In the fall of last year, a student in my 12th-grade English class walked into my room wearing a hat I knew about, but had only seen through the news media. But now here it was on the head of a young man in the first row – a bright red cap, with the words “Make America Great Again” printed in white letters. The student, with whom I’d been developing a nice rapport thus far in the year, saw me look at his cap and asked me a question.
“So, Mr. Hynes, what do you think of Donald Trump?” he inquired.
I smiled, and gave him an answer: “I like Donald Trump for real estate, but not for the White House,” I said.
Throughout the year, we talked on and off about the presidential campaign, and listened to each other. When we studied rhetoric, the student wrote about the ways in which Donald Trump was using pathos to engage his listeners’ emotions, just as successful candidates had done in the past, from Kennedy to Reagan to Obama. He quoted Trump speaking in South Carolina saying, “People are fed up. They’re fed up with incompetence. They’re fed up with stupid leaders. They’re fed up with stupid people.”
My student understood the power of emotional language – in this case, words of anger – to connect with individuals more deeply than facts sometimes can. He knew that factual evidence, or logos, wasn’t Trump’s calling card. “Donald doesn’t use facts very often,” my student wrote. “However when he does, they are usually yelled, are slightly vague, and tend to be large numbers.”
Later in the analysis, the student summarized that Trump was angry, and so was he and a lot of other Americans. Trump’s words were connecting with that anger and resonating, the student wrote.
My personal preference is for words that seek out avenues of fellowship, not anger. But this was no time for me to share that preference; I did so every day through my behavior in the classroom, after all. What I did was help my student analyze Trump’s rhetoric, and discuss the power of pathos with him and all my students as we shared our analyses.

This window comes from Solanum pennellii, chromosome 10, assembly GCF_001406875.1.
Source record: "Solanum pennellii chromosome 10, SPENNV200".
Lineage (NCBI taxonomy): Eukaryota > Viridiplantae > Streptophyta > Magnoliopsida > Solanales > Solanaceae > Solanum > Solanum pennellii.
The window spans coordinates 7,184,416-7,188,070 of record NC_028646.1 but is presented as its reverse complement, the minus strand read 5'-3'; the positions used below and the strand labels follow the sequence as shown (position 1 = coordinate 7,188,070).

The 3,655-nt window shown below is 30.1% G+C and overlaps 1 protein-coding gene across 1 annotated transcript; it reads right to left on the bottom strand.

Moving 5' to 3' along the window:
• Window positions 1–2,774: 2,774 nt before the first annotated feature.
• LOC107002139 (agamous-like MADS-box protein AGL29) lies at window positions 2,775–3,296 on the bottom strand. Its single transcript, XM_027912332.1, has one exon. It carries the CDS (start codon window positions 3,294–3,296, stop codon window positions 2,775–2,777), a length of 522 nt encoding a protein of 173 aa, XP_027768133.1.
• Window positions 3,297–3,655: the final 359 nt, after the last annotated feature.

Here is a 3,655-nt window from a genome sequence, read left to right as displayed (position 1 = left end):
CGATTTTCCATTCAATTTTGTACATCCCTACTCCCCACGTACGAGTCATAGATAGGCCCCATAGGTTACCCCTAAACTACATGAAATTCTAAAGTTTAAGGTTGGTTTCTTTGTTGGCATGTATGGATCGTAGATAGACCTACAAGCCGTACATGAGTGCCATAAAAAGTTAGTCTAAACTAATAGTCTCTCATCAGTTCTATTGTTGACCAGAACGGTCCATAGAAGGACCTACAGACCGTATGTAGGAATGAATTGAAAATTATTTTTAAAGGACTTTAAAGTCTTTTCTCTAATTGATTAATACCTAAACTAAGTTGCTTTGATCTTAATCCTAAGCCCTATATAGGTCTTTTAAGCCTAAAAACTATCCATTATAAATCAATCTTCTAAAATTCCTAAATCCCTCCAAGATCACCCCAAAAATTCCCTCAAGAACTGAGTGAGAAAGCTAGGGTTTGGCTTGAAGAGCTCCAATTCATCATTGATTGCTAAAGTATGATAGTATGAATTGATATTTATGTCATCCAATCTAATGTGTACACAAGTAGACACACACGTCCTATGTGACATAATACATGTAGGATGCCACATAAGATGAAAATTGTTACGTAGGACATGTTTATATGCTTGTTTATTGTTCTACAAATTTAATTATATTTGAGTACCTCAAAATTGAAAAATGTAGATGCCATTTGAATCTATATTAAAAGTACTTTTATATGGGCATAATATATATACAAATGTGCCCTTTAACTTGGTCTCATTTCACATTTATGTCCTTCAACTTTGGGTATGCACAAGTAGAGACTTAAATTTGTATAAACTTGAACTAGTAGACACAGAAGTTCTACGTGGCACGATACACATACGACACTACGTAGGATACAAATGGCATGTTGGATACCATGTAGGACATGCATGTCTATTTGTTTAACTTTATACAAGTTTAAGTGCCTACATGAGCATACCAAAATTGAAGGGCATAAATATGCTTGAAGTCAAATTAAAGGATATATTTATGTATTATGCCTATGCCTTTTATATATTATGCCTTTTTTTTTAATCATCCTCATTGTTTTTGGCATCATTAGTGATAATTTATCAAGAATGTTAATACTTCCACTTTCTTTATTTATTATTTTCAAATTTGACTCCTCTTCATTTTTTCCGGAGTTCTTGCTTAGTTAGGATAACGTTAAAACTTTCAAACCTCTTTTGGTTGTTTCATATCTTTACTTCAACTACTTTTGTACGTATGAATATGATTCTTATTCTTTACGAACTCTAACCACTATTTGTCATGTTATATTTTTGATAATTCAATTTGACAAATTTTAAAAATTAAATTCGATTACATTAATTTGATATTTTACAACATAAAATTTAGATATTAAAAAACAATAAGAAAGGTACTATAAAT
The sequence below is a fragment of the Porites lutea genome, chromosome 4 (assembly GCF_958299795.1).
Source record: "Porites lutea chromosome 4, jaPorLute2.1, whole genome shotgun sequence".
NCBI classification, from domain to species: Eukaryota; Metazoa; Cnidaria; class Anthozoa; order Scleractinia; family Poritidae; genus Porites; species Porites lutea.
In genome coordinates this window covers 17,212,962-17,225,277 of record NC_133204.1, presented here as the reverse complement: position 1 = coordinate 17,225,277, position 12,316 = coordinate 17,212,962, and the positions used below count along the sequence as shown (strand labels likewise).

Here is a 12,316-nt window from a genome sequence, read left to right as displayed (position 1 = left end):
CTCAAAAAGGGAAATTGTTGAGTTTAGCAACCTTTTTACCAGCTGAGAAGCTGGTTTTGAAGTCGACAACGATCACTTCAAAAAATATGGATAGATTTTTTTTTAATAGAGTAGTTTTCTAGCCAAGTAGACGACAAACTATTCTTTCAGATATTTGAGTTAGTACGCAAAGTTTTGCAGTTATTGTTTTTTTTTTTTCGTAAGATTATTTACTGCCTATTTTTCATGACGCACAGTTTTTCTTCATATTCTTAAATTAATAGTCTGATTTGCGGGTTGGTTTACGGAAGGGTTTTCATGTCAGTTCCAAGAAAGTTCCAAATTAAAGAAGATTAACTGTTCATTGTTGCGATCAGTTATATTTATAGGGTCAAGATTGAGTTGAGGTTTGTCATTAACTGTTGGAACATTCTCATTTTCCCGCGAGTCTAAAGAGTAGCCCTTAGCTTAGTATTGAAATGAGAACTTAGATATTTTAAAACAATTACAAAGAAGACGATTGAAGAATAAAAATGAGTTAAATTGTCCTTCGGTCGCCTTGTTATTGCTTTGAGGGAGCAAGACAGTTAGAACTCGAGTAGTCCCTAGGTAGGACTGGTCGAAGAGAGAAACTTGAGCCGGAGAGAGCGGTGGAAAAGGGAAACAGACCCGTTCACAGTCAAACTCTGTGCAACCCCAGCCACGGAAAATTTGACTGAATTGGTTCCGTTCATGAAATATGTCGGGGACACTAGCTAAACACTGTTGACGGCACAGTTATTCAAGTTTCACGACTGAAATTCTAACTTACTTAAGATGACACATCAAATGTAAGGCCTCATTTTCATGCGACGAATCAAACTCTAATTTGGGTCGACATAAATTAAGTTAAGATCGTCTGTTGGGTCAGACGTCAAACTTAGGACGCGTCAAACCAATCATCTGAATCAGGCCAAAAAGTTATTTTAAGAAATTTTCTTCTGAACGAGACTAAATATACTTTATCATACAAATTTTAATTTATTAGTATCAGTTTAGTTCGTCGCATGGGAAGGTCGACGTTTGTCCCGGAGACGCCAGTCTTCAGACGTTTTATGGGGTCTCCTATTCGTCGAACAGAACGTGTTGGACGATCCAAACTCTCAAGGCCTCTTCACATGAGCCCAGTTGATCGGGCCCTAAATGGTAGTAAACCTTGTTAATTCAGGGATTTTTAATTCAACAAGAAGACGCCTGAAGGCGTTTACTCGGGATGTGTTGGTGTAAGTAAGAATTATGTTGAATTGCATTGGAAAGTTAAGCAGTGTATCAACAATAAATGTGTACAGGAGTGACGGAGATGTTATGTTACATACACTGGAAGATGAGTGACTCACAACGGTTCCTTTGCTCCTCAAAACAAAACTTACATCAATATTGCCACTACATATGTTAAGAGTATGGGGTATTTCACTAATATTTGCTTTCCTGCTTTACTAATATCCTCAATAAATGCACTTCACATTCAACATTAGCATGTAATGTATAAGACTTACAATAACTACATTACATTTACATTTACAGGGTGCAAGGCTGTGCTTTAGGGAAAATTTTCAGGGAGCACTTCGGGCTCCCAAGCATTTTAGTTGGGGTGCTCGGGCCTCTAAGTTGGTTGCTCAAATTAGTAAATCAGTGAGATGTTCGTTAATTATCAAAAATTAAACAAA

I also spoke with all of my students about the issues in our nation when the time was right. As we read Khaled Hosseini’s The Kite Runner, we talked about our world’s refugee crisis, and where America should stand on that issue. When we watched and analyzed Spike Lee’s Do the Right Thing, we discussed race in America on a number of different fronts. Throughout this time, my student remained an ardent Trump supporter, but he engaged in all of these discussions with respect and an open mind.
In the first half of the year, he asked me to help him with a college essay he was writing. As I read it, I learned that he had struggled with a family crisis not unlike one I had experienced as a teen. I shared this with him, and helped him with the essay. Later in the year, while modeling a presentation assignment that asked students to connect Hamlet to their own lives, I shared some of my teen-struggle story with the full class in making a connection to the play.
After I’d done this and the bell had rung, my student walked up to me in the back of the room and held out his hand. “Mr. Hynes, I just wanted to say that I really respect you for sharing your story like that with the class,” he said. I shook his hand and told him I respected him for writing about his experience as well. You could tell that he felt empowered through the sharing of stories.
I stood there, watching him walk out of the room, and thought about how things might have turned out had I shut him down because he supported Donald Trump. Several months later, I still think about that moment. As one of the more than 60 million voters who supported Hillary Clinton last week, I have every right to be deeply disappointed in the election results. Crushed, even. But as a teacher, my obligation is to every student.
A month into this school year, that student stopped by my classroom while home from college and checked in on how I was doing. We chatted, and I’m sure we will do so again when he stops by during his Thanksgiving weekend or winter break. He wasn’t wearing the hat this time, but we didn’t get into politics. We had something deeper to guide our conversation – a mutual respect for each other.